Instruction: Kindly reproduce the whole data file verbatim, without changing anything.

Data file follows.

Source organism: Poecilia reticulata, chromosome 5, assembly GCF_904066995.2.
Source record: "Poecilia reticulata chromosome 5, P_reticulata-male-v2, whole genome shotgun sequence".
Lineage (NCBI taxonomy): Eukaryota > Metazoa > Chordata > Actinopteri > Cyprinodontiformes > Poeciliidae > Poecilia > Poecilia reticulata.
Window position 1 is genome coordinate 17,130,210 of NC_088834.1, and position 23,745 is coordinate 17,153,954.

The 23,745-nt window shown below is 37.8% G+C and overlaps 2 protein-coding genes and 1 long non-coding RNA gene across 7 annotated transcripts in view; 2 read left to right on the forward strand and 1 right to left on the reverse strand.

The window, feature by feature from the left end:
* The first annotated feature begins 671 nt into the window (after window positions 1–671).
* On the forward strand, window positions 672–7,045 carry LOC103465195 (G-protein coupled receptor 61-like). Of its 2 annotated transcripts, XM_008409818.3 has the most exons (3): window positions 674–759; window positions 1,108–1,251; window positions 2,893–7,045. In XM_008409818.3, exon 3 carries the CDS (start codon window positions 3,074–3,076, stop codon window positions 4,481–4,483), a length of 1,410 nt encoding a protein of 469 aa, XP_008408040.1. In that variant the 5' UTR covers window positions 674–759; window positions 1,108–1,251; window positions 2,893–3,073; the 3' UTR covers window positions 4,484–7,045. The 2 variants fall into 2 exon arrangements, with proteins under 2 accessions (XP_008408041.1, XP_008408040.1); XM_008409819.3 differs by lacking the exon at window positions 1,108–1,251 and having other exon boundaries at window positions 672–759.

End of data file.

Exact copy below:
Source organism: Poecilia reticulata, chromosome 5, assembly GCF_904066995.2.
Source record: "Poecilia reticulata chromosome 5, P_reticulata-male-v2, whole genome shotgun sequence".
Lineage (NCBI taxonomy): Eukaryota > Metazoa > Chordata > Actinopteri > Cyprinodontiformes > Poeciliidae > Poecilia > Poecilia reticulata.
Window position 1 is genome coordinate 17,130,210 of NC_088834.1, and position 23,745 is coordinate 17,153,954.

The 23,745-nt window shown below is 37.8% G+C and overlaps 2 protein-coding genes and 1 long non-coding RNA gene across 7 annotated transcripts in view; 2 read left to right on the forward strand and 1 right to left on the reverse strand.

The window, feature by feature from the left end:
* The first annotated feature begins 671 nt into the window (after window positions 1–671).
* On the forward strand, window positions 672–7,045 carry LOC103465195 (G-protein coupled receptor 61-like). Of its 2 annotated transcripts, XM_008409818.3 has the most exons (3): window positions 674–759; window positions 1,108–1,251; window positions 2,893–7,045. In XM_008409818.3, exon 3 carries the CDS (start codon window positions 3,074–3,076, stop codon window positions 4,481–4,483), a length of 1,410 nt encoding a protein of 469 aa, XP_008408040.1. In that variant the 5' UTR covers window positions 674–759; window positions 1,108–1,251; window positions 2,893–3,073; the 3' UTR covers window positions 4,484–7,045. The 2 variants fall into 2 exon arrangements, with proteins under 2 accessions (XP_008408041.1, XP_008408040.1); XM_008409819.3 differs by lacking the exon at window positions 1,108–1,251 and having other exon boundaries at window positions 672–759.